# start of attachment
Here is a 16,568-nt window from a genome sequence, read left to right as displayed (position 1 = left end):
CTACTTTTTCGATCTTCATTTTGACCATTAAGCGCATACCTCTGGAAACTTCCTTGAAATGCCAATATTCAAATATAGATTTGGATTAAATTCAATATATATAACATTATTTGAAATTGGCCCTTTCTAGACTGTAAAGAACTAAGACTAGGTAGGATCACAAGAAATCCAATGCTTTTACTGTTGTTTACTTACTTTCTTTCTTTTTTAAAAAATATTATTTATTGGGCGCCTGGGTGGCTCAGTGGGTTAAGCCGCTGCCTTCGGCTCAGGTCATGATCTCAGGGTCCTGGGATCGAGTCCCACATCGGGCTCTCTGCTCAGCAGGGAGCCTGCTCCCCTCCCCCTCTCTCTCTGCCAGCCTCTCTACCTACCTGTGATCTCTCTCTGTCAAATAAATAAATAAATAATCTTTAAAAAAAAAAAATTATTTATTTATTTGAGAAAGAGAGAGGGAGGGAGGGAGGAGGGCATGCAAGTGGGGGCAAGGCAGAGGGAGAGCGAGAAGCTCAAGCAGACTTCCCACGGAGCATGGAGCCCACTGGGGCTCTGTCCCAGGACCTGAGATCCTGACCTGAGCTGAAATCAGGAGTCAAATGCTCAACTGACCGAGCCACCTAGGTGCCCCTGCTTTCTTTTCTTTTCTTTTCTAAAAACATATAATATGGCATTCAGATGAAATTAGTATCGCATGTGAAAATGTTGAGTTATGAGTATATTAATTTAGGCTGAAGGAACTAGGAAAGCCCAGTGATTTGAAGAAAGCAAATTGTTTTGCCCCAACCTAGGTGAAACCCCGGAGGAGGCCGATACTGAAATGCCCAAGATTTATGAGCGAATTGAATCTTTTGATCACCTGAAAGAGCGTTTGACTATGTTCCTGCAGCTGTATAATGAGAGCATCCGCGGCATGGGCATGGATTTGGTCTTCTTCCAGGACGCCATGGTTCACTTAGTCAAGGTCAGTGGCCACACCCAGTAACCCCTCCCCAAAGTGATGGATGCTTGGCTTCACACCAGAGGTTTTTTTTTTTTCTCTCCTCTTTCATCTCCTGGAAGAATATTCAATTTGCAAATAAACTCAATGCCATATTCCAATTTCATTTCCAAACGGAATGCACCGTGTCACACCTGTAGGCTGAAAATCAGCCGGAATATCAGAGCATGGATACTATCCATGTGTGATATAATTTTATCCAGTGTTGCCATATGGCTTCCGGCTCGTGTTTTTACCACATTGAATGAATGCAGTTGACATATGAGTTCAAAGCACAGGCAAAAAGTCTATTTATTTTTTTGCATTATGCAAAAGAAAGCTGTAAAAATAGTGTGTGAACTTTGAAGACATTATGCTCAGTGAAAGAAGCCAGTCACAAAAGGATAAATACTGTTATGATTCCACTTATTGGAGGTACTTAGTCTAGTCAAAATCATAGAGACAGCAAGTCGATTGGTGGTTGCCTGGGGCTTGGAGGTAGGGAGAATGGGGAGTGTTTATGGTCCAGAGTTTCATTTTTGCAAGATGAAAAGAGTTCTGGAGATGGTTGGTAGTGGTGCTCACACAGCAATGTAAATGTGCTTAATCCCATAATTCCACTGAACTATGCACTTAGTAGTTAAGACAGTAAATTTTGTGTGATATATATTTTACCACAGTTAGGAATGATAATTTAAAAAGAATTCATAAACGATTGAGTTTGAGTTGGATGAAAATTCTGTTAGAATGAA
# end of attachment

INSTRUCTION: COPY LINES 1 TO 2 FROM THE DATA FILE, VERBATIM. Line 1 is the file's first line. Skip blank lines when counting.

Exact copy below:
Here is a 16,568-nt window from a genome sequence, read left to right as displayed (position 1 = left end):
CTACTTTTTCGATCTTCATTTTGACCATTAAGCGCATACCTCTGGAAACTTCCTTGAAATGCCAATATTCAAATATAGATTTGGATTAAATTCAATATATATAACATTATTTGAAATTGGCCCTTTCTAGACTGTAAAGAACTAAGACTAGGTAGGATCACAAGAAATCCAATGCTTTTACTGTTGTTTACTTACTTTCTTTCTTTTTTAAAAAATATTATTTATTGGGCGCCTGGGTGGCTCAGTGGGTTAAGCCGCTGCCTTCGGCTCAGGTCATGATCTCAGGGTCCTGGGATCGAGTCCCACATCGGGCTCTCTGCTCAGCAGGGAGCCTGCTCCCCTCCCCCTCTCTCTCTGCCAGCCTCTCTACCTACCTGTGATCTCTCTCTGTCAAATAAATAAATAAATAATCTTTAAAAAAAAAAAATTATTTATTTATTTGAGAAAGAGAGAGGGAGGGAGGGAGGAGGGCATGCAAGTGGGGGCAAGGCAGAGGGAGAGCGAGAAGCTCAAGCAGACTTCCCACGGAGCATGGAGCCCACTGGGGCTCTGTCCCAGGACCTGAGATCCTGACCTGAGCTGAAATCAGGAGTCAAATGCTCAACTGACCGAGCCACCTAGGTGCCCCTGCTTTCTTTTCTTTTCTTTTCTAAAAACATATAATATGGCATTCAGATGAAATTAGTATCGCATGTGAAAATGTTGAGTTATGAGTATATTAATTTAGGCTGAAGGAACTAGGAAAGCCCAGTGATTTGAAGAAAGCAAATTGTTTTGCCCCAACCTAGGTGAAACCCCGGAGGAGGCCGATACTGAAATGCCCAAGATTTATGAGCGAATTGAATCTTTTGATCACCTGAAAGAGCGTTTGACTATGTTCCTGCAGCTGTATAATGAGAGCATCCGCGGCATGGGCATGGATTTGGTCTTCTTCCAGGACGCCATGGTTCACTTAGTCAAGGTCAGTGGCCACACCCAGTAACCCCTCCCCAAAGTGATGGATGCTTGGCTTCACACCAGAGGTTTTTTTTTTTTCTCTCCTCTTTCATCTCCTGGAAGAATATTCAATTTGCAAATAAACTCAATGCCATATTCCAATTTCATTTCCAAACGGAATGCACCGTGTCACACCTGTAGGCTGAAAATCAGCCGGAATATCAGAGCATGGATACTATCCATGTGTGATATAATTTTATCCAGTGTTGCCATATGGCTTCCGGCTCGTGTTTTTACCACATTGAATGAATGCAGTTGACATATGAGTTCAAAGCACAGGCAAAAAGTCTATTTATTTTTTTGCATTATGCAAAAGAAAGCTGTAAAAATAGTGTGTGAACTTTGAAGACATTATGCTCAGTGAAAGAAGCCAGTCACAAAAGGATAAATACTGTTATGATTCCACTTATTGGAGGTACTTAGTCTAGTCAAAATCATAGAGACAGCAAGTCGATTGGTGGTTGCCTGGGGCTTGGAGGTAGGGAGAATGGGGAGTGTTTATGGTCCAGAGTTTCATTTTTGCAAGATGAAAAGAGTTCTGGAGATGGTTGGTAGTGGTGCTCACACAGCAATGTAAATGTGCTTAATCCCATAATTCCACTGAACTATGCACTTAGTAGTTAAGACAGTAAATTTTGTGTGATATATATTTTACCACAGTTAGGAATGATAATTTAAAAAGAATTCATAAACGATTGAGTTTGAGTTGGATGAAAATTCTGTTAGAATGAA